209541 AIDS Policy Development in Kenya: A Historical Institutionalist Analysis

Monday, November 9, 2009

Alex Otieno, MPH, PhD c , Department of Sociology, Anthropology and Criminal Justice, Arcadia University, Glenside, PA

In the face of the devastation that has accompanied the spread of HIV/AIDS in Africa, and the relatively few instances of success, reports of decline in AIDS prevalence in Kenya has been a unique success story. This study used historical institutionalism as the process theory for telling Kenya's AIDS policy story through the analysis of sequence of event with a focus on (a) the timing, (b) key institutional actors (states, intergovernmental organizations, civil society organizations, and multi-national corporations) (c) the dominant narrative voices, (d) the frame of reference in interactions among policy actors, and (e) health polity, political economy and policy process as contexts.

Lessons learned

A combination of internal and external events led to change in Kenya. Key internal events that shaped policy were declaration of AIDS as national disaster in 1999 and declaration of total war on AIDS in 2002 as well as the enactment of new policies. External events include: United Nations declaration of commitment on AIDS; World Trade Organization's declaration on trade-related intellectual property rights and public health; creation of the Global Fund for AIDS; and, creation of the US's President's Emergency Plan for AIDS Relief. These events and related activities facilitated the development of governmental and nongovernmental responses that halted the epidemic's growth through condom distribution, HIV testing, and behavioral change and provision of treatment for people with AIDS.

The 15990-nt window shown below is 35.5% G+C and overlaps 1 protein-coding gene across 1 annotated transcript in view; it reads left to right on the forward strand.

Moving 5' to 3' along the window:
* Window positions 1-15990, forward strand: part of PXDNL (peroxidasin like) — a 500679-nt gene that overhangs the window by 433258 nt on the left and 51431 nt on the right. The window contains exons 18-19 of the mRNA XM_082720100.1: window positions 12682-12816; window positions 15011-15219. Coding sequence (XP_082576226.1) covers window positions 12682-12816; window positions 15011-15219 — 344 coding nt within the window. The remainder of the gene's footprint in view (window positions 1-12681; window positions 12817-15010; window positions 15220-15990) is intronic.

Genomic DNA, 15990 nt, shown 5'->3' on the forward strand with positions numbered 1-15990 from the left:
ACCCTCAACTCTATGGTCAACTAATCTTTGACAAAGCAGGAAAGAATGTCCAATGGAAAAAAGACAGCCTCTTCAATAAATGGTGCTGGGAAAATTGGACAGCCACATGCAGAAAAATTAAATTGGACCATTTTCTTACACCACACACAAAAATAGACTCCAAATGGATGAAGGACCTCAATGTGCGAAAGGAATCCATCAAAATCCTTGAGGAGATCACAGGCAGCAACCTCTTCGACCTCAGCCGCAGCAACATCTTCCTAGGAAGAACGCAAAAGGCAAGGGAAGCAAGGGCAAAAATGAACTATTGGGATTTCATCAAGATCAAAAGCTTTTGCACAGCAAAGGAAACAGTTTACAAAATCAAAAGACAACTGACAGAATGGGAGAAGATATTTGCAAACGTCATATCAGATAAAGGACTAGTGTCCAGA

National leadership, international supportive environment and collaborative interactions among institutional actors should be enhanced as a strategy for fostering effective response to AIDS.

Learning Objectives:
Explain Kenya's emergence as a success story in responding to AIDS during the mid 2000s after a slow and ineffective response in the 1980s and 1990s

Presenting author's disclosure statement:

Qualified on the content I am responsible for because: I have presented before and have also organized, presided over and been discussant at sessions in other conferences.
Any relevant financial relationships? No

I agree to comply with the American Public Health Association Conflict of Interest and Commercial Support Guidelines, and to disclose to the participants any off-label or experimental uses of a commercial product or service discussed in my presentation.